Insurers calculate premiums according to risks. Just yesterday, local auto insurance providers proposed another risk to be included in their calculation of costs: climate change. They cite rising costs that come along with it and expressed intention in fighting it. They suggest giving discounts to drivers who go green, those who join in efforts to decrease the amount of greenhouse gases in the atmosphere.
Last month, California Department of Insurance approved a proposal by car insurers to give discounts to consumers who drive less. Normally, people who spend lesser time on the road get lower premiums because they are considered less risky than those who get behind the wheels more often. However, the new incentive is part of a much larger outlook.
Insurers say changes brought by climate change could expose them to greater losses. They explained that they aim at participating in efforts to avoid environmental disasters, which are very likely to increase with changing climates.
San Diego’s Scripps Institute of Oceanography just recently published a study verifying insurers’ fear of sudden changes. But critics say some of the changes are nothing more than marketing strategies, designed to take advantage of the public’s growing demand for greener products and services. In a nationwide poll conducted by Celent, a research firm based in Boston, 56 percent of the corresponding employers say they plan to use green policies in their marketing strategies. Critics add that car insurers know that increase profit significantly if they capitalize on people’s need for incentives to go greener.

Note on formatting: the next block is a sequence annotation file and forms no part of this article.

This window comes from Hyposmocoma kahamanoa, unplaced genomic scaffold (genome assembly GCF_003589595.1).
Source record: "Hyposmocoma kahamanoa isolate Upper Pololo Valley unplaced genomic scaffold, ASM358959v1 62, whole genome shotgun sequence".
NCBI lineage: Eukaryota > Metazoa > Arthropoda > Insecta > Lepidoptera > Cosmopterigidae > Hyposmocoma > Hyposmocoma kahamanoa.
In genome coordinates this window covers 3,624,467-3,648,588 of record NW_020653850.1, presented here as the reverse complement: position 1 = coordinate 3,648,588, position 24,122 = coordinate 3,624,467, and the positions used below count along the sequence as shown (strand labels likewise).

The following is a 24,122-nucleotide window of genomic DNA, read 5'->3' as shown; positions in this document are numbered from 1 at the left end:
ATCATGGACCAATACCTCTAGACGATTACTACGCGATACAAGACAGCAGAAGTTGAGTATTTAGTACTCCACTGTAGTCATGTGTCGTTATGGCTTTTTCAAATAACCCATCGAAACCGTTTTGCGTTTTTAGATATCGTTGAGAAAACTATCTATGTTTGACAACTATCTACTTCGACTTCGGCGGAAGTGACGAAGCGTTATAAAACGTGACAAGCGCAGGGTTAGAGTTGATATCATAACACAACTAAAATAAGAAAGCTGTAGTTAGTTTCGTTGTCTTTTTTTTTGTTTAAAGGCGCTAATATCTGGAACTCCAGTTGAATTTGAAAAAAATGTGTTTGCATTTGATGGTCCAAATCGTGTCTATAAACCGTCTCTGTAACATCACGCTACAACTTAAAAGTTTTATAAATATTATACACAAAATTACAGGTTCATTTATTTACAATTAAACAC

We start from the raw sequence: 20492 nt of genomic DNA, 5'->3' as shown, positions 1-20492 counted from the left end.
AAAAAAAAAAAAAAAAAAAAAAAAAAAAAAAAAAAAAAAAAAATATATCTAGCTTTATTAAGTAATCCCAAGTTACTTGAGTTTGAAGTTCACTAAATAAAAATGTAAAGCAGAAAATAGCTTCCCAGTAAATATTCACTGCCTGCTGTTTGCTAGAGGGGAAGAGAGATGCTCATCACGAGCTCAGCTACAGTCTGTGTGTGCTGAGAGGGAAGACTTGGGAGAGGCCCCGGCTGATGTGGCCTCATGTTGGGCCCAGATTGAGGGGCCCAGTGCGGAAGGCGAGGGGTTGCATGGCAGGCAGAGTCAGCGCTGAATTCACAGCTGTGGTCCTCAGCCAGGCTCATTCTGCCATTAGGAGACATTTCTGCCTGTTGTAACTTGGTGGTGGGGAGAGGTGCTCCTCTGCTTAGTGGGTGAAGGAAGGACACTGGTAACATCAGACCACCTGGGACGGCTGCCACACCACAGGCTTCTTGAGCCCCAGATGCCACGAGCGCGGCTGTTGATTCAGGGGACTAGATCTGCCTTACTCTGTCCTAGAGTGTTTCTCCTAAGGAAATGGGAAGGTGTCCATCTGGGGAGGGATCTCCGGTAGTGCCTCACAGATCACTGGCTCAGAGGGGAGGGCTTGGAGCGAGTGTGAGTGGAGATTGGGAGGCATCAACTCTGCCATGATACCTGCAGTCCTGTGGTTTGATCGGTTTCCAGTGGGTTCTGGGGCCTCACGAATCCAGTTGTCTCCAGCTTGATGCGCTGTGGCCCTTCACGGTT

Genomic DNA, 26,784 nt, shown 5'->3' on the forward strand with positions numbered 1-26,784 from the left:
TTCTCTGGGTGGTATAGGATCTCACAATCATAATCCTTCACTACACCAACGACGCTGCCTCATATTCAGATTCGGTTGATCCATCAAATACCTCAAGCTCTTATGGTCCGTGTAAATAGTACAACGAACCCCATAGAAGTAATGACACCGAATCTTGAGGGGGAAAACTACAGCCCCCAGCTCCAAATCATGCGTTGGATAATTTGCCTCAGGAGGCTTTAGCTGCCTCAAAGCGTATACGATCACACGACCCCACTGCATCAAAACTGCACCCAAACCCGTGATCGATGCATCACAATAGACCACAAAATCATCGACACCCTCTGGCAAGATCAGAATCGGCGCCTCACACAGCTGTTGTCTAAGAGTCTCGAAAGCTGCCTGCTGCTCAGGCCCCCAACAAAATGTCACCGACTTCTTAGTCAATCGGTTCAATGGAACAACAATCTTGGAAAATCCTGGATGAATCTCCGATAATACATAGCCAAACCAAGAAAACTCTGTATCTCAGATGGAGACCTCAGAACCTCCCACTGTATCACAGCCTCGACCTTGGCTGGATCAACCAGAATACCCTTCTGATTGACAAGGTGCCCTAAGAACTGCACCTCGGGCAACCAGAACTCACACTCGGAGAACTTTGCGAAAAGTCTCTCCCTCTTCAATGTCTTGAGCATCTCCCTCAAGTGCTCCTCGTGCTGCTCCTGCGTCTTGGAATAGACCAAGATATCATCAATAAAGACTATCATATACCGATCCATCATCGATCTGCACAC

Federal regulators are also pushing vehicle insurance provider to address the imminent problem.
Starting May next year, America’s largest carriers will be required to submit annual proposals telling investors and regulators how they could mitigate risks brought by climate change. The new rule adopted by National Association of Insurance Commissioners likewise mandates providers to include a report indicating how much risk environmental threats pose on them, as well as the steps they have already taken to minimize them.
“Pay-as-you-drive” vehicle coverage is one of the initial incentives carriers give to clients who participate in the cause. This involves tying rates to odometer readings and other devices which indicate how much a person drives.
Just this September, California auto insurance commissioner Steve Poizner already approved some of America’s “pay-as-you-drive” programs. He based his decision on Environmental Defense Fund’s 2008 report calculating that if 30 percent of Californians use such overage over the next ten years, they can reduce carbon dioxide emissions by 55 million tons.
If signed by the Office of Administrative Law, it will take effect in early November.